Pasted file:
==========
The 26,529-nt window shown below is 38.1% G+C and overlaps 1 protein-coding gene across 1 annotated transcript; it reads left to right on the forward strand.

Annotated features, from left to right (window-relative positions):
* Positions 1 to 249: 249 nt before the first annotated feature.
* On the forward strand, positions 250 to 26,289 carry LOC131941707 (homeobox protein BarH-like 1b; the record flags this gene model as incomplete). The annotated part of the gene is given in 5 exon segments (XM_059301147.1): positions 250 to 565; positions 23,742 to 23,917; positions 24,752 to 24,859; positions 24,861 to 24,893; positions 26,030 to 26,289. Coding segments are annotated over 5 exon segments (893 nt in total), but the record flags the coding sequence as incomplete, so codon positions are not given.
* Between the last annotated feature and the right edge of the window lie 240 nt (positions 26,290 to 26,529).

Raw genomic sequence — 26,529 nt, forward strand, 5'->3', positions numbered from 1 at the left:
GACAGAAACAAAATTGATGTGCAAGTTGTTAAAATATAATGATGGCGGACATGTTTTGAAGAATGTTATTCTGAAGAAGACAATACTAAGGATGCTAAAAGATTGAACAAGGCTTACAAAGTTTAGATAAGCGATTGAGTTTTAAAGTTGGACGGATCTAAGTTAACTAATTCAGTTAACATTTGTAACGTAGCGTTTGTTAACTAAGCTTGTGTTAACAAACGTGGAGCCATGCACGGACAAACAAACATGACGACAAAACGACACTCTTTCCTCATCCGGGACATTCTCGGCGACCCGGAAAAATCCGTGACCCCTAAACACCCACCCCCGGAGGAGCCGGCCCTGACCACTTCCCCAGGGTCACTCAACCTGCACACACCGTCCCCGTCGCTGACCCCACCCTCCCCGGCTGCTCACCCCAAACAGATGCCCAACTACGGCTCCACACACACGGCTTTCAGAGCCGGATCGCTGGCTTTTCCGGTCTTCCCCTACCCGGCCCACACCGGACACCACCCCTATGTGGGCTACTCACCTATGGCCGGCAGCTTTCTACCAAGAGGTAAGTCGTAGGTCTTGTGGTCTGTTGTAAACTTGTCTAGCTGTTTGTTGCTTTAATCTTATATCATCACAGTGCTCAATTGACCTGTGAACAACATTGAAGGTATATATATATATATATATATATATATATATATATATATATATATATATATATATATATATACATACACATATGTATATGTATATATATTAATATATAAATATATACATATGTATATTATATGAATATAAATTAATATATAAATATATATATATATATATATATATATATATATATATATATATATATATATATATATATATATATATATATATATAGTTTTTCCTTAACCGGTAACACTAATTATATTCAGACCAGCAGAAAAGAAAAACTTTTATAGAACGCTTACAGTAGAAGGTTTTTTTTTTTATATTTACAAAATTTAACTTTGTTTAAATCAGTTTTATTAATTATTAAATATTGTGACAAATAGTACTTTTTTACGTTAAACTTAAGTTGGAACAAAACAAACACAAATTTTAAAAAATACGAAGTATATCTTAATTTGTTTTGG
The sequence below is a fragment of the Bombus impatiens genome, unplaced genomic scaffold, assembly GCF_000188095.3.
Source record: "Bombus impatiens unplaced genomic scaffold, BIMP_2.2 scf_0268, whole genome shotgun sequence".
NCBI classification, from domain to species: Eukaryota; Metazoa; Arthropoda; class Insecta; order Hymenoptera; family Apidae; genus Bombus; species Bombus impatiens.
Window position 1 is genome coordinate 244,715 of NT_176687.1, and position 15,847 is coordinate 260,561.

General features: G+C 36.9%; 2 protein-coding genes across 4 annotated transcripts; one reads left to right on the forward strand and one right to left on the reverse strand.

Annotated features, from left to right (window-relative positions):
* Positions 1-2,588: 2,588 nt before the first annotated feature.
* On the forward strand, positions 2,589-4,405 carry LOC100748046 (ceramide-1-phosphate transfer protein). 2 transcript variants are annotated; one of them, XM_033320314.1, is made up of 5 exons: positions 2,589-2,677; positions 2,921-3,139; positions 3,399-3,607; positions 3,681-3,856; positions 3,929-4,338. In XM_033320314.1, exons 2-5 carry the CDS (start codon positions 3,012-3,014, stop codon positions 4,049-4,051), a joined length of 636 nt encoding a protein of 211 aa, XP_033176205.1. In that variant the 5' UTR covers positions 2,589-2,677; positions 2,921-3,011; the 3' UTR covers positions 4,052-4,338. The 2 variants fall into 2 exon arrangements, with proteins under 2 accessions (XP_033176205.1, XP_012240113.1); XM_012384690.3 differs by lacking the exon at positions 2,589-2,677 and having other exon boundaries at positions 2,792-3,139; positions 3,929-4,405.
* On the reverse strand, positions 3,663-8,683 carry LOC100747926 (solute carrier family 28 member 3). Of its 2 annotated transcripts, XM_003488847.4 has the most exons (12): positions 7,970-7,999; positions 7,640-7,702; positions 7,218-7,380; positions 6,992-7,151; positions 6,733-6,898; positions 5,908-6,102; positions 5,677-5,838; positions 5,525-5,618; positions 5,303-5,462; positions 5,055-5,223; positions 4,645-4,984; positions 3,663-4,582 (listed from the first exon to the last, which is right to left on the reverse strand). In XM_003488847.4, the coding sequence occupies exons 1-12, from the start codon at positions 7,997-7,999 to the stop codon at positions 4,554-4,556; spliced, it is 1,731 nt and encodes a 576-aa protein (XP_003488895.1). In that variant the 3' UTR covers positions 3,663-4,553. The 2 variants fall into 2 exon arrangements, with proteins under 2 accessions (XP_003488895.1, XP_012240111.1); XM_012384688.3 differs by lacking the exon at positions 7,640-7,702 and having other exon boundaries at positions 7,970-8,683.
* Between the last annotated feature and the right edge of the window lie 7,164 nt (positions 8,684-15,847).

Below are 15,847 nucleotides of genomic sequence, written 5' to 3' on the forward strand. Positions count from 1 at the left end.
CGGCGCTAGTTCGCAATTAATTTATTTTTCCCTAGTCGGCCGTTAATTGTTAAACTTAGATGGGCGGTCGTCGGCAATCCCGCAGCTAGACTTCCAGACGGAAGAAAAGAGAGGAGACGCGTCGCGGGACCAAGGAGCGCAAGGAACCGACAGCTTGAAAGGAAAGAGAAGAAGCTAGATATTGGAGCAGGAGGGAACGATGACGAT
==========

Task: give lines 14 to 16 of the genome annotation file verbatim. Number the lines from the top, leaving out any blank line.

* Positions 1-2,588: 2,588 nt before the first annotated feature.
* On the forward strand, positions 2,589-4,405 carry LOC100748046 (ceramide-1-phosphate transfer protein). 2 transcript variants are annotated; one of them, XM_033320314.1, is made up of 5 exons: positions 2,589-2,677; positions 2,921-3,139; positions 3,399-3,607; positions 3,681-3,856; positions 3,929-4,338. In XM_033320314.1, exons 2-5 carry the CDS (start codon positions 3,012-3,014, stop codon positions 4,049-4,051), a joined length of 636 nt encoding a protein of 211 aa, XP_033176205.1. In that variant the 5' UTR covers positions 2,589-2,677; positions 2,921-3,011; the 3' UTR covers positions 4,052-4,338. The 2 variants fall into 2 exon arrangements, with proteins under 2 accessions (XP_033176205.1, XP_012240113.1); XM_012384690.3 differs by lacking the exon at positions 2,589-2,677 and having other exon boundaries at positions 2,792-3,139; positions 3,929-4,405.
* On the reverse strand, positions 3,663-8,683 carry LOC100747926 (solute carrier family 28 member 3). Of its 2 annotated transcripts, XM_003488847.4 has the most exons (12): positions 7,970-7,999; positions 7,640-7,702; positions 7,218-7,380; positions 6,992-7,151; positions 6,733-6,898; positions 5,908-6,102; positions 5,677-5,838; positions 5,525-5,618; positions 5,303-5,462; positions 5,055-5,223; positions 4,645-4,984; positions 3,663-4,582 (listed from the first exon to the last, which is right to left on the reverse strand). In XM_003488847.4, the coding sequence occupies exons 1-12, from the start codon at positions 7,997-7,999 to the stop codon at positions 4,554-4,556; spliced, it is 1,731 nt and encodes a 576-aa protein (XP_003488895.1). In that variant the 3' UTR covers positions 3,663-4,553. The 2 variants fall into 2 exon arrangements, with proteins under 2 accessions (XP_003488895.1, XP_012240111.1); XM_012384688.3 differs by lacking the exon at positions 7,640-7,702 and having other exon boundaries at positions 7,970-8,683.